and was witnessed by a large
number of people.
At the conclusion of the game,
there was a social session, and a
general good time was had by
the members of both teams. A
return game will be played at
Park Rapids in the near future.
Has a Good Plot.
The old Jew has staked every
dollar he has in the world on his
protege, "Terry, the kid," but*,
at the last moment the kid is
drugged. To regain his fortune,
"The O'd Clothes Man" (James
Kyrle MacCurdy) jumps into
tbe ring himself, and the de
risive jeers of the spectators at
the ridiculous antics of the old
Jew are suddenly changed to
amazed cheers as he knocks out
his opponent with his trick blow,
the "Yiddish twist," thus win
ning a fortune.
"The Old Clothes Man" will be
at the City Opera house Friday
night, March 1.
Saturday and Monday extra
ordinary values in underwear,
hose and wrappers. Berman's.
POPULAR TEACHER DIED
AT CASS LAKE TODAY
Miss Gertrude Yates, Aged 28, Suc
cumbed to a Hemorrhage of
the Lungs.
Cass Lake, March 1.(Special
to the Pioneer.)Miss Gertrude
Yates, a teacher in the schools
here, died this morning at 9
o'clock. Miss Yates has been
ill for sevaral months, but her
condition was not thought to be
serious until the last few days.
The immediate cause of her
death this morning was a
hemorrhaged the lungs.
The ody# will be taken to
Mankato'tomorrow morning for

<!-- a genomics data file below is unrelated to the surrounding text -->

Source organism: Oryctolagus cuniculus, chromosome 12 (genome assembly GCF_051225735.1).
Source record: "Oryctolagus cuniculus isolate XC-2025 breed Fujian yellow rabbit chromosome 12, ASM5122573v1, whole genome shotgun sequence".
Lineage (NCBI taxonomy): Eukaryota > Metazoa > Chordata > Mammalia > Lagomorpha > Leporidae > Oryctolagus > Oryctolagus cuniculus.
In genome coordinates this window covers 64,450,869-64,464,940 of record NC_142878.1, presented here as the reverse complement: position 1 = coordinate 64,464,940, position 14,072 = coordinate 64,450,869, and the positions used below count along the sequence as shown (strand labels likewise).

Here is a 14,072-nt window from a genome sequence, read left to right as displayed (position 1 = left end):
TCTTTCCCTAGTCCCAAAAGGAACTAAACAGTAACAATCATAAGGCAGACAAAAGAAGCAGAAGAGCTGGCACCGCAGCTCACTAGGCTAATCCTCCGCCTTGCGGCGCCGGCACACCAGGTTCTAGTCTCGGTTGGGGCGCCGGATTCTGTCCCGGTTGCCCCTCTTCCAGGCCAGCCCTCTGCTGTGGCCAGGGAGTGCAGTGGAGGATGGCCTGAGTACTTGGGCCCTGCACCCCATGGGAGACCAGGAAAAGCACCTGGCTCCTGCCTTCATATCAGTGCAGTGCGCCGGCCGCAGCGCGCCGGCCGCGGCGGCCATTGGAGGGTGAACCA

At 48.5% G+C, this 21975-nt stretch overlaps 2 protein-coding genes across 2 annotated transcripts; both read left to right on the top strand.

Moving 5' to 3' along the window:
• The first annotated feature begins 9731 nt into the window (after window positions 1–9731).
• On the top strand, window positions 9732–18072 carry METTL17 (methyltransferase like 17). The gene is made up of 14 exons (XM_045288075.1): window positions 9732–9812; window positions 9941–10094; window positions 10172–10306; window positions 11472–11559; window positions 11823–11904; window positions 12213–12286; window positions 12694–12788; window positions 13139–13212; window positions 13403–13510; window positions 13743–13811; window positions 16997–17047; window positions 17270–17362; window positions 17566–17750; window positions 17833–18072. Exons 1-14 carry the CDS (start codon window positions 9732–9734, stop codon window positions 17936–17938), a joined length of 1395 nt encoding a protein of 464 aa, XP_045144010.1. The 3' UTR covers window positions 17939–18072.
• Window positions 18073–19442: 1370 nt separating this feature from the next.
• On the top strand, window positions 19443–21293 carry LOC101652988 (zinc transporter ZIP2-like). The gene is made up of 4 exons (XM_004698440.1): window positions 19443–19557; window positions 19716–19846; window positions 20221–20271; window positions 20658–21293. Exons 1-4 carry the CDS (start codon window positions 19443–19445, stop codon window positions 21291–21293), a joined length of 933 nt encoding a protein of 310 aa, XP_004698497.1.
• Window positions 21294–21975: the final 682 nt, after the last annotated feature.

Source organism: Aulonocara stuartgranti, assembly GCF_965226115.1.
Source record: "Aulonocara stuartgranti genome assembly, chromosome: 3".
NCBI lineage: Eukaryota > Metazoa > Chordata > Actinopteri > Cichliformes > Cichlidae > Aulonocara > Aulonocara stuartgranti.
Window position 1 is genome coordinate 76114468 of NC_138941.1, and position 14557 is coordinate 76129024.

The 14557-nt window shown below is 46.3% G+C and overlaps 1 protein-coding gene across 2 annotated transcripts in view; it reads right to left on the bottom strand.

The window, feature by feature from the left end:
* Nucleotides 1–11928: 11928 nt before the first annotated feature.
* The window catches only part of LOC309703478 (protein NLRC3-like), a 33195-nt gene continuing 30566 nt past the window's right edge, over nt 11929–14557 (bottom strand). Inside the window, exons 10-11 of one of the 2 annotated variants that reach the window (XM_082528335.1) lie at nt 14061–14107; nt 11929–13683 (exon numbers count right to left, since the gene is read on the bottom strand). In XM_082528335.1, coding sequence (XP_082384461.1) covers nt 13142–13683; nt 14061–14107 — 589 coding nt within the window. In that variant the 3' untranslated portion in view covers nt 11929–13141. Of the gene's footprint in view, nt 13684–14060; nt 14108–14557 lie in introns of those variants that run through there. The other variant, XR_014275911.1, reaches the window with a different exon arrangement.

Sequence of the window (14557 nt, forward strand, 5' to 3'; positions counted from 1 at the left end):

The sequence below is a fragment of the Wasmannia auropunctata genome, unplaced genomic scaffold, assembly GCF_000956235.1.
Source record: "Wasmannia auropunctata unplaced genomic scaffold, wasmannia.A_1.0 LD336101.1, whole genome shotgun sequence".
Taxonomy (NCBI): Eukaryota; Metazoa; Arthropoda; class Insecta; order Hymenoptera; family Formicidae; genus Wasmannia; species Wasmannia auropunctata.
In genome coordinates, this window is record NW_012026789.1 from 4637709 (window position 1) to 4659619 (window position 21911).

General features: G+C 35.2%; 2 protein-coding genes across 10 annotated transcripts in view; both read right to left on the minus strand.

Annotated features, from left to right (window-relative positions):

burial at that place.
Miss Yates had,jived in this
city with her parents for three
years past during which time
she has been in charge of the
Fifth grade in the Cass Lake
schools. She was 28 years of
age, and was popular and re
spected. Her death has caused
genuine sorrow here. UW"
Miss Yates visited Bernidji on
several occasions and was known
to several of the teachers in the
schools there.
Our new arrivals of spring
1907 dress goods are marvels of
beauty. The assortment un
usually large now on display at
Berman Emporium.
BRIEF BITS OF NEW8.
Richard M. C. Perkins, a well known
member of the American colony of
Paris, is dead.
It is officially announced that -two
cases of the plague have occurred at
Muanza, German East Africa.
Violent anti-Masonic rioting oc
curred at Reims, France, Thursday
Many persons were injured and the
police made 160 arrests.
tship owners and exporters of New
Orleans have launched a movement to
bring about a transfer of the quaran
tine station for that port from state to
federal control.
The Porto Rican legislative assem
bly has adopted thebill providing for
the abolishment of the death pen
alty, thus saving the lives of several
persons who await execution.
Official returns of Argentine trade
for 1906 show the Imports to be $269,-
000,000 and the exports $292,000,000
The imports increased $65,000,000 and
the exports decreased $30,000,000.
Wendell Philipps Garrison, son of
William Lloyd Garrison, the abolition
1st, and for more than forty years
editor of the New York Nation, is
dead at South Orange, N. J., aged
sixty-six years.
An appeal to the Methodist Episco
pal church of the United States for
$500,000 for the current year has been
decided upon by the merged Freed
man's Aid, Sunday school and educa